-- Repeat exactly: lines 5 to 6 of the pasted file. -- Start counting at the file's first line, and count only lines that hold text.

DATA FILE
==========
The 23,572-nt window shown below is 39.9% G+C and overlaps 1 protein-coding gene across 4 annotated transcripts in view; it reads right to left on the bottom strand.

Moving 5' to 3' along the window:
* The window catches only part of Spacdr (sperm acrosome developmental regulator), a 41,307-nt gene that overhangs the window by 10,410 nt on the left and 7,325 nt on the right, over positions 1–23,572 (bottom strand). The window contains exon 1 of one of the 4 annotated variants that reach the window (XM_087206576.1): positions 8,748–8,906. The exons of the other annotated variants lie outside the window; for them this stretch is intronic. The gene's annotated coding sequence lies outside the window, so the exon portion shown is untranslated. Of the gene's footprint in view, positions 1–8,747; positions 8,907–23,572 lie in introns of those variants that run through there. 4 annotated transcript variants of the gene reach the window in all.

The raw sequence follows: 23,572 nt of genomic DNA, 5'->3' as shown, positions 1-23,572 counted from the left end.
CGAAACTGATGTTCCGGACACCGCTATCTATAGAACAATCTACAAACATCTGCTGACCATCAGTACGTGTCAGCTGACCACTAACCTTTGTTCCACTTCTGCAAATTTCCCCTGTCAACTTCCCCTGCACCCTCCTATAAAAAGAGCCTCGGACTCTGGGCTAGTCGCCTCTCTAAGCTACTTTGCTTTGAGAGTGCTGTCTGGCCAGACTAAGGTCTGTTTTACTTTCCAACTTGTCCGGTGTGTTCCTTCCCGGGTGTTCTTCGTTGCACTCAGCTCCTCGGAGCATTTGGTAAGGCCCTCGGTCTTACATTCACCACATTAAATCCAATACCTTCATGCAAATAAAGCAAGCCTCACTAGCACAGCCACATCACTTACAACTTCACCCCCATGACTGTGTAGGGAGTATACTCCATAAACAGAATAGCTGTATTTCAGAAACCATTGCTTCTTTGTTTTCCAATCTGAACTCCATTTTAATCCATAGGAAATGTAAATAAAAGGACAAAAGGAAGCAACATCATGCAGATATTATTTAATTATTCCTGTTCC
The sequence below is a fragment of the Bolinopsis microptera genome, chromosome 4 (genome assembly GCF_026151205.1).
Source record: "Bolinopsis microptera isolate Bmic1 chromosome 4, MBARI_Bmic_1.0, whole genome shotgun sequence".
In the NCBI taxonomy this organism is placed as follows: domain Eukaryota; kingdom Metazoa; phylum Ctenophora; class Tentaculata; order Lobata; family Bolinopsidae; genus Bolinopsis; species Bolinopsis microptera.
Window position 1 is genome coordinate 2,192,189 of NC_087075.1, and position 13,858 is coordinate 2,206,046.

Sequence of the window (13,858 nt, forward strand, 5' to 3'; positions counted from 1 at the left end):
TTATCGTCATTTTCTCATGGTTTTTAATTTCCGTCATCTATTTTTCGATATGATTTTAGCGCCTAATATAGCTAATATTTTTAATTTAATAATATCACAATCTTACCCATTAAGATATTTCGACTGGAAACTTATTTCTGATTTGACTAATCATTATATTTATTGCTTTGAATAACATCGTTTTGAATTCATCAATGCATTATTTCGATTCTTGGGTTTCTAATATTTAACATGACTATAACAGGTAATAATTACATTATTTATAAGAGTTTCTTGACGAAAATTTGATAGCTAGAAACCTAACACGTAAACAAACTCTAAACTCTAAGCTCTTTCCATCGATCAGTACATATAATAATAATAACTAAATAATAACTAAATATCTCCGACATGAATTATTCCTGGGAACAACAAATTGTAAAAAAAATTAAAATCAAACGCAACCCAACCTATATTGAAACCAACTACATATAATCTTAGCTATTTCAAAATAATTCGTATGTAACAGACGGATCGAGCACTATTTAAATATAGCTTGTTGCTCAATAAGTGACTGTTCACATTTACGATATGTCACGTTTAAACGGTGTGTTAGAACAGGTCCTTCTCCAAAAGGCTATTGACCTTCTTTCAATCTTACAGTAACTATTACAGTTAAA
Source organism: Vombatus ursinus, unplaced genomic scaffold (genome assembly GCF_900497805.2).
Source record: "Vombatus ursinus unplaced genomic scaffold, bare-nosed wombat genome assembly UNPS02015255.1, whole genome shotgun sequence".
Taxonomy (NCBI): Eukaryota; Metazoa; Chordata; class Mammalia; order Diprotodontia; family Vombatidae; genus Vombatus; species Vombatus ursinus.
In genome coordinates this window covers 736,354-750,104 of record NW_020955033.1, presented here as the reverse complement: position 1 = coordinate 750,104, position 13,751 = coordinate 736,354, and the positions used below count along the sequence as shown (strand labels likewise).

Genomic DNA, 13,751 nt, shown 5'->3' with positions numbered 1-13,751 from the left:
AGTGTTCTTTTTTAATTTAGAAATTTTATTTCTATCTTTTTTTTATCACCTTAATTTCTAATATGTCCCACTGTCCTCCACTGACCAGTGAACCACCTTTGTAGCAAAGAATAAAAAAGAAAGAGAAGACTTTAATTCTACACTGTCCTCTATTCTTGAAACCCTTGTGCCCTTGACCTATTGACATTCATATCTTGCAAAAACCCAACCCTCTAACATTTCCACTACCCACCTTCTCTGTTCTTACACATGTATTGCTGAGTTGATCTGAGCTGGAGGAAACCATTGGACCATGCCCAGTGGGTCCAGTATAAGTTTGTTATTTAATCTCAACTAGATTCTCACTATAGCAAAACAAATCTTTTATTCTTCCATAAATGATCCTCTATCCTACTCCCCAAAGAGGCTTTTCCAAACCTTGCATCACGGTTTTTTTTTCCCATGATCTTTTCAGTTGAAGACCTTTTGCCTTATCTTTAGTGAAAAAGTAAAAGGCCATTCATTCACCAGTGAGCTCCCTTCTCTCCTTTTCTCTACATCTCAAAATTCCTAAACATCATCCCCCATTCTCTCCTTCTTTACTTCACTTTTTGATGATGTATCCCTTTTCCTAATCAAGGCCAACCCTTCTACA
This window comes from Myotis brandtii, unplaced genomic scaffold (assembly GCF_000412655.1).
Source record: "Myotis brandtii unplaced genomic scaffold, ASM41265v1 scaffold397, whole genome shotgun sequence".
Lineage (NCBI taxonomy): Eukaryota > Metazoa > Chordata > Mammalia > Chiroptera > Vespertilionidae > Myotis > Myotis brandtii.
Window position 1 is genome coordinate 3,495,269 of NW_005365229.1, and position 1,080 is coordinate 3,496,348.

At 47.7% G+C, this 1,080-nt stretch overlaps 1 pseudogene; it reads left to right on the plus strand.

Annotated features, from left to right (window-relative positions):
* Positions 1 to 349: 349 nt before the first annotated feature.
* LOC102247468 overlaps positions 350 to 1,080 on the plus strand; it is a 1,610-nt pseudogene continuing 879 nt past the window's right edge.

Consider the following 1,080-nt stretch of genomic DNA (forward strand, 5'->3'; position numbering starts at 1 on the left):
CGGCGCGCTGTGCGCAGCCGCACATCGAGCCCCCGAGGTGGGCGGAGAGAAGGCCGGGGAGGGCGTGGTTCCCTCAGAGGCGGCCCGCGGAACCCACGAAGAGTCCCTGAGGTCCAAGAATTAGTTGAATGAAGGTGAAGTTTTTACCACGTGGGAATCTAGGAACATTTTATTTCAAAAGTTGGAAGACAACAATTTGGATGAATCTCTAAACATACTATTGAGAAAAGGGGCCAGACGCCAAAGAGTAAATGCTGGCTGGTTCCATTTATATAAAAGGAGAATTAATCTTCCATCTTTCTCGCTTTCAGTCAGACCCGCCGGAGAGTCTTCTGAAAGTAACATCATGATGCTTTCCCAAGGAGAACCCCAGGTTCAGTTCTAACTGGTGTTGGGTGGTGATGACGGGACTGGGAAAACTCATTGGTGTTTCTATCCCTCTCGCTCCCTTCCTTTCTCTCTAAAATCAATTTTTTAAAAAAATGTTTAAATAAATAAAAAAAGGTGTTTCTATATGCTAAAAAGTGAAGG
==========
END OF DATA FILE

CGAAACTGATGTTCCGGACACCGCTATCTATAGAACAATCTACAAACATCTGCTGACCATCAGTACGTGTCAGCTGACCACTAACCTTTGTTCCACTTCTGCAAATTTCCCCTGTCAACTTCCCCTGCACCCTCCTATAAAAAGAGCCTCGGACTCTGGGCTAGTCGCCTCTCTAAGCTACTTTGCTTTGAGAGTGCTGTCTGGCCAGACTAAGGTCTGTTTTACTTTCCAACTTGTCCGGTGTGTTCCTTCCCGGGTGTTCTTCGTTGCACTCAGCTCCTCGGAGCATTTGGTAAGGCCCTCGGTCTTACATTCACCACATTAAATCCAATACCTTCATGCAAATAAAGCAAGCCTCACTAGCACAGCCACATCACTTACAACTTCACCCCCATGACTGTGTAGGGAGTATACTCCATAAACAGAATAGCTGTATTTCAGAAACCATTGCTTCTTTGTTTTCCAATCTGAACTCCATTTTAATCCATAGGAAATGTAAATAAAAGGACAAAAGGAAGCAACATCATGCAGATATTATTTAATTATTCCTGTTCC
The sequence below is a fragment of the Bolinopsis microptera genome, chromosome 4 (genome assembly GCF_026151205.1).